In April 2019, Woori Bank filed an affidavit from Max D. Stein, the European Counsel in the Frankfurt office of Skadden, Arps, Slate, Meagher & Flom LLP, which contained correspondence with the Frankfurt Regional Court listed on the Apostille on the “Sewing” affidavit, along with a certified translation of that correspondence. In the correspondence, Stein requested confirmation from the Frankfurt Regional Court “that the Apostille allegedly coming from the Frankfurt Regional Court was in fact not issued by the Regional Court and, therefore, is a forged document.”
In response, the Frankfurt Regional Court stated:
Owing to several discernable abnormalities, there are considerable reservations regarding the authenticity of the apostille on the purported Sewing affidavit. . . . The letter noted, among other things, that the apostille was missing “the date of [its] issue” and the “reference number of” the “competent authority” purporting to sign it, and was “not placed on a public record” as required by the Hague Convention; that the Frankfurt Regional Court would not itself “confirm[ ]” a CEO’s capacity in a “stock corporation . . . by way of an [a]postille”; that the apostille did not have “a second seal impression,” which the Frankfurt Regional Court normally places on its apostilles; and that “a comparison of the signature of the commissioned judge at the Regional Court . . . shows considerable differences from the signature” in the “allegedly issued” apostille.
The Court’s Conclusion
Based on this evidence, the court concluded that the Sewing affidavit, with its accompanying Apostille, submitted by AJ Energy “is almost certainly a forgery. Nor is it a particularly good forgery.” Because the affidavit bore “numerous indicia of inauthenticity on its face,” including “various irregularities in the apostille,” its submission was, by itself, “enough to warrant sanctions, if not worse.”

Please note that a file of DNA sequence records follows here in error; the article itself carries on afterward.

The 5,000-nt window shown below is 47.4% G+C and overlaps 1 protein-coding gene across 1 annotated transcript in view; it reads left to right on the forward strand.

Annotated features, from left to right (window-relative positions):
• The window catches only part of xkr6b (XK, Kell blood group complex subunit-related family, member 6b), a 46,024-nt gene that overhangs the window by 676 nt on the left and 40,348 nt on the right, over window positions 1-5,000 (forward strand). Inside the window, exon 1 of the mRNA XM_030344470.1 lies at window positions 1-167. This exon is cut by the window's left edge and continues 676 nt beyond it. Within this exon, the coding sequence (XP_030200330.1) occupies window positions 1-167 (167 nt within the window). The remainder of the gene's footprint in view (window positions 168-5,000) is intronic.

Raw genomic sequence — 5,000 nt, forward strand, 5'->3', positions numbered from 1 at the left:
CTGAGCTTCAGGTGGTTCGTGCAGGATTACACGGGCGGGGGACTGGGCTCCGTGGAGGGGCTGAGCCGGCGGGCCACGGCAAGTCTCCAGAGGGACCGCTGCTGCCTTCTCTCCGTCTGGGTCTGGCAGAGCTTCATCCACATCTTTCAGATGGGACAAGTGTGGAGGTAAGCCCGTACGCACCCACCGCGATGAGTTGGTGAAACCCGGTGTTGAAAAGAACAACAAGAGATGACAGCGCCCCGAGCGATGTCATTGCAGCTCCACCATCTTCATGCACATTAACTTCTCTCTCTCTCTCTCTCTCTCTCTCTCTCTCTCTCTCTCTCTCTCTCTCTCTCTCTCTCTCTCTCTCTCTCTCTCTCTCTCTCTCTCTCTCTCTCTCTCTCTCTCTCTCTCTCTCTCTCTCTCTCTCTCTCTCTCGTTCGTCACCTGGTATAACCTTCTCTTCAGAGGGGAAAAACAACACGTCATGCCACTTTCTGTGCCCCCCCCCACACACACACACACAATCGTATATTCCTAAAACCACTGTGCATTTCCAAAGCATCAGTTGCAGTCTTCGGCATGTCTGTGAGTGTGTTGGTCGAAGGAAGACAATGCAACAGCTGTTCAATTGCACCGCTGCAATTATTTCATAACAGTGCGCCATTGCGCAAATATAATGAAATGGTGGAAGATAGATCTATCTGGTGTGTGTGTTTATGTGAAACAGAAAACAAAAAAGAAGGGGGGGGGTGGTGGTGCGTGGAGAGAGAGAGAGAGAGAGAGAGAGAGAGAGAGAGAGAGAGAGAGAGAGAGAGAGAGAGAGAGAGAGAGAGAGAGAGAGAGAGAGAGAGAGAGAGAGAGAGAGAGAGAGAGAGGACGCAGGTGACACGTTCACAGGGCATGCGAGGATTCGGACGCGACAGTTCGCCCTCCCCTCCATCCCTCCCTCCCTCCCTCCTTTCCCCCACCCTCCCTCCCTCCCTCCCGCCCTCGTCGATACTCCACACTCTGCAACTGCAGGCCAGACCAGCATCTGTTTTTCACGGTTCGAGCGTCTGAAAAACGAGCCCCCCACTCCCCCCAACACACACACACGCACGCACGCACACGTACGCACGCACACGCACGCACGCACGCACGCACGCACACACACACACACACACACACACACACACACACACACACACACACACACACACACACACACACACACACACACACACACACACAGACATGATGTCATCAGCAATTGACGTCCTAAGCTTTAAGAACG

As business continues to expand globally, incorporating translated documents in every language, certification of translated documents with an Apostille becomes not only critical but required in the countries who are members of the Hague Apostille Convention. Although the facts of the case described here are unique and particularly uncommon, the required use of Apostilles and the certification of international documents using professional certified translation services is essential. All Language Alliance, Inc. can assist you in the essential task of proper certified translation services for Apostilled documents. Email us from our website www.languagealliance.com for all of your legal translation needs for any language.
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*** This legal translation services blog article should not be construed as legal advice. You should always consult a lawyer regarding your specific legal needs.***